The Legality of Cannabis-Based Products


Author: William B. Helbling

Originally published in October 2019

Copyright © 2019 Knox McLaughlin Gornall & Sennett, P.C.

Industrial Hemp and Marijuana

What is the “Farm Bill” and Controlled Substances Act

Farm Bill: Every five years, Congress passes legislation that sets national agriculture, nutrition, conservation, and forestry policy, commonly referred to as the “Farm Bill” (United States Senate Committee on Agriculture, Nutrition, & Forestry).

The Controlled Substances Act: The Controlled Substances Act places all substances which were in some manner regulated under existing federal law into one of five schedules (“The Controlled Substances Act”, The United States Drug Enforcement Administration). This placement is based upon the substance’s medical use, potential for abuse, and safety or dependence liability. Id.

Definition of Marijuana

Marijuana (Marihuana) was previously defined under the Controlled Substances Act as: “… all parts of the plant Cannabis sativa L., whether growing or not; the seeds thereof; the resin extracted from any part of such plant; and every compound, manufacture, salt, derivative, mixture, or preparation of such plant, its seeds or resin. Such term does not include the mature stalks of such plant, fiber produced from such stalks, oil or cake made from the seeds of such plant, any other compound, manufacture, salt, derivative, mixture, or preparation of such mature stalks (except the resin extracted therefrom), fiber, oil, or cake, or the sterilized seed of such plant which is incapable of germination.” (21 U.S.C. § 802(16) - emphasis added).

Definition of Hemp

Industrial Hemp under 2014 Farm Bill: “…the plant Cannabis sativa L. and any part of such plant, whether growing or not, with a delta-9 tetrahydrocannabinol concentration of not more than 0.3 percent on a dry weight basis.” (7 U.S.C. § 5940).

Note: tetrahydrocannabinol (“THC”) is the psychoactive chemical in Cannabis. THC is the chemical compound that makes people “high”.

Legality of Industrial Hemp under 2014 Farm Bill and Controlled Substance Act

Under the 2014 Farm Bill, Industrial Hemp was essentially only allowed to be grown or cultivated if permitted by state law or for research purposes.

The 2018 Farm Bill

2018 Farm Bill Enactment

On December 20, 2018, the 2018 Farm Bill was signed into law and established a new federal hemp regulatory system under the US Department of Agriculture (“Hemp and the 2018 Farm Bill”, Jennifer McGrath).

The new program aims to facilitate the commercial cultivation, processing, and marketing of hemp.

Under the 2018 Farm Bill, “Hemp” is defined as:

“Cannabis sativa L. and any part of that plant, including the seeds thereof and all derivatives, extracts, cannabinoids, isomers, acids, salts, and salts of isomers, whether growing or not, with a delta-9 tetrahydrocannabinol concentration of not more than 0.3 percent on a dry weight basis (H.R. 2, 115th Cong. § 10113 (2018) (inserting § 297A(1)).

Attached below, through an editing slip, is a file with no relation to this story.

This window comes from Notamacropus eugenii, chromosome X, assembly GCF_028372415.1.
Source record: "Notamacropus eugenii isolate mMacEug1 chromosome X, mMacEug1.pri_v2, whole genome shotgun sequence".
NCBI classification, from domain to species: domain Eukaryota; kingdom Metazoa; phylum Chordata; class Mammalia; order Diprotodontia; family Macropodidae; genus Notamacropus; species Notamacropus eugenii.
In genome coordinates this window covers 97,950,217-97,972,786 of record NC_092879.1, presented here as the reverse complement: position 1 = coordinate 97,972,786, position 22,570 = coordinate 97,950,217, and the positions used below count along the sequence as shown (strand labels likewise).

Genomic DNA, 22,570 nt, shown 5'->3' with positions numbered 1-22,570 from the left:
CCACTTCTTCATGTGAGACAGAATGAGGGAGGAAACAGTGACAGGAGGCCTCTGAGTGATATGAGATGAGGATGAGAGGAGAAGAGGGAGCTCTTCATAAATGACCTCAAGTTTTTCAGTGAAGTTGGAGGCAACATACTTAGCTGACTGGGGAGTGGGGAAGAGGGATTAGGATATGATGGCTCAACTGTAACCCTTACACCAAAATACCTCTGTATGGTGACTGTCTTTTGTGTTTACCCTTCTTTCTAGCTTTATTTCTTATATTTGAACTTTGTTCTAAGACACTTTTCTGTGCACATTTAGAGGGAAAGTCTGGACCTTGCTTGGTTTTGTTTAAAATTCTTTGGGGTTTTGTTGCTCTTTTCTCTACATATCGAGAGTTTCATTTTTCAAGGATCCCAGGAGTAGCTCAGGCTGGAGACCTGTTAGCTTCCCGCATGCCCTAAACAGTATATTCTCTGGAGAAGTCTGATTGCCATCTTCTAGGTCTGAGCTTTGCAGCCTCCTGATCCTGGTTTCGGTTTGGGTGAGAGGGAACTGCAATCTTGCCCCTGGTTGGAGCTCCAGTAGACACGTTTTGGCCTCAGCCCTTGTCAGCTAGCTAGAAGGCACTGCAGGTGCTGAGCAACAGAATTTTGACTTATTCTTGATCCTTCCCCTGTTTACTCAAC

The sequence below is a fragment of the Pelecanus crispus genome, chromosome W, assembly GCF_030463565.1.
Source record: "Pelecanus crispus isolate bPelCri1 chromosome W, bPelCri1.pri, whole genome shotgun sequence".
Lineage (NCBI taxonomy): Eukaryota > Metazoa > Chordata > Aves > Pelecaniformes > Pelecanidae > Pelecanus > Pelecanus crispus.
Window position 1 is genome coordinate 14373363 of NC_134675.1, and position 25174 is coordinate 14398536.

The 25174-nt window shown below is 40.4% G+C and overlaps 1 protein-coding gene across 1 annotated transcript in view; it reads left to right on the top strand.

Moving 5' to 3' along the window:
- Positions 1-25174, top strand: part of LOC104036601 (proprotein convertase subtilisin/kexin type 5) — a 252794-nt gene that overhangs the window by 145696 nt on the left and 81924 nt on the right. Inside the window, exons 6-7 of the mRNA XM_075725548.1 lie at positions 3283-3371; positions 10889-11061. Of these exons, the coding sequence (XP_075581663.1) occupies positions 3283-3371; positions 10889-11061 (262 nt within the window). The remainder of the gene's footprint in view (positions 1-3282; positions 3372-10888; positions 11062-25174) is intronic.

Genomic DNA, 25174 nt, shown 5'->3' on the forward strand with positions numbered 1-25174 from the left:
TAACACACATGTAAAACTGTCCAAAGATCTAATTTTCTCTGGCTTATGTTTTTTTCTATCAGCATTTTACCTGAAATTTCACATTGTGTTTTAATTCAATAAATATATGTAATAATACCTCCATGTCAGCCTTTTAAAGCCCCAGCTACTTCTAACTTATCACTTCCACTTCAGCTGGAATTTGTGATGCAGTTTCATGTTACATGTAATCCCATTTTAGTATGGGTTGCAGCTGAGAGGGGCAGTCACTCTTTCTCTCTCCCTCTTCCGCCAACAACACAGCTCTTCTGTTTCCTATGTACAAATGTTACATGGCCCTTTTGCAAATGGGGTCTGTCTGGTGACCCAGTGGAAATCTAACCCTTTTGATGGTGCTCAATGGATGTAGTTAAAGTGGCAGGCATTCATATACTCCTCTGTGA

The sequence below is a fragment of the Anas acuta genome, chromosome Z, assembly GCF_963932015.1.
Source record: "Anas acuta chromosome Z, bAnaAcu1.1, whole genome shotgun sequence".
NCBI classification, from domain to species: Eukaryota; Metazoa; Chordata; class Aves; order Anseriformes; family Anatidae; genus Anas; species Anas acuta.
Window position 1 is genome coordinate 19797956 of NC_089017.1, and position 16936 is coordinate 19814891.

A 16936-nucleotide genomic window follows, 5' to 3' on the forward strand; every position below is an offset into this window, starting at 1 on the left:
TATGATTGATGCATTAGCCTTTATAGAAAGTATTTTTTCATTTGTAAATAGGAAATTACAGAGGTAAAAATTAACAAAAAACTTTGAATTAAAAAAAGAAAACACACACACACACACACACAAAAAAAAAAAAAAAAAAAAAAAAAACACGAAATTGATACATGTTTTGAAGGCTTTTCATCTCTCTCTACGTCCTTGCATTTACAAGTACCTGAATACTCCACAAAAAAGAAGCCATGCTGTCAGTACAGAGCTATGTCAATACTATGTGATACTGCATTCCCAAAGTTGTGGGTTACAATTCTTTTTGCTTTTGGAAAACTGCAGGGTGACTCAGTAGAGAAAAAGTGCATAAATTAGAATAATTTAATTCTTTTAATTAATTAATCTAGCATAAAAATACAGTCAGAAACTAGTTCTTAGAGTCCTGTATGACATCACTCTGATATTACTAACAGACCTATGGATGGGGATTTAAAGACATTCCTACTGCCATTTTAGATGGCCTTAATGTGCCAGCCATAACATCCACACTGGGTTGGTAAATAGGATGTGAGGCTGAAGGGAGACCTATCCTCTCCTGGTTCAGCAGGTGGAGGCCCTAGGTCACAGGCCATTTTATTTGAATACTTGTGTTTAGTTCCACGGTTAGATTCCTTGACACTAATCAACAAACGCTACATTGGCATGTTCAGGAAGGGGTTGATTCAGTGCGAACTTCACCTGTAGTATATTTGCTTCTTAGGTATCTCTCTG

Subsequent Amendment to the Controlled Substance Act

Section 802(16) (defined above) is modified to exclude “hemp” from the definition of marijuana (21 U.S.C. § 802(16)).

What Now?

Farmers may grow, sell and use industrial hemp, as long as hemp cultivated does not contain more than .3% of THC and complies with state law/regulations.

Pennsylvania Regulations

How do you grow Industrial Hemp in Pennsylvania?

For the past two years, the PA Department of Agriculture (“DoA”) has had an industrial hemp research pilot program in place. Upon enactment of the 2018 Farm Bill, the PA DoA has expanded its pilot program by issuing industrial hemp permit applications to the public (“Industrial Hemp”, Pennsylvania Department of Agriculture).

The 2019 Permit Application requested the following information:

  • Background Check of Persons (cannot have a drug related felony);
  • Planting Locations;
  • Planting Plans and Charts; and
  • Seed Acquisition.
  • 2019 Industrial Hemp Parameters” (Post Farm Bill), Pennsylvania Department of Agriculture

Restrictions:

  • THC levels less than 0.3%;
  • Attachment of Permit on shipments throughout PA and US;
  • No use of name, symbols and logos of PA may be used in promotion of products.

Inspections

DoA will conduct random inspections of permit holders during growing seasons to determine THC levels, pesticide testing, and identification of plant pests.

Upon inspection, the DoA will request exact planting locations including size of planting area, planting date, the varieties planted, and farm/facility map showing boundaries of planting areas.

USDA Approval

Pursuant to Subtitle G of the 2018 Farm Bill, the PA DoA has submitted a state plan outlining its regulatory framework of industrial hemp to USDA for approval. The PA DoA state plan is currently pending.

Industrial Hemp Interstate Commerce Issues

Big Sky Scientific LLC v. Idaho State Police

Facts: In January of 2019, Idaho state police seized nearly 13,000 pounds of hemp from Blue Sky Scientific LLC, which was produced in Oregon and was in transit to Colorado. Oregon has an existing industrial hemp program allowing the cultivation of industrial hemp consistent with the 2014 Farm Bill (i.e.for research purposes). Hemp is considered a controlled substance under Idaho law. Blue Sky Scientific LLC filed suit against the Idaho State Police in federal court to obtain their confiscated hemp (Big Sky Sci. LLC v. Idaho State Police, No. 1:19-cv-00040-REB [D. Idaho 2019]).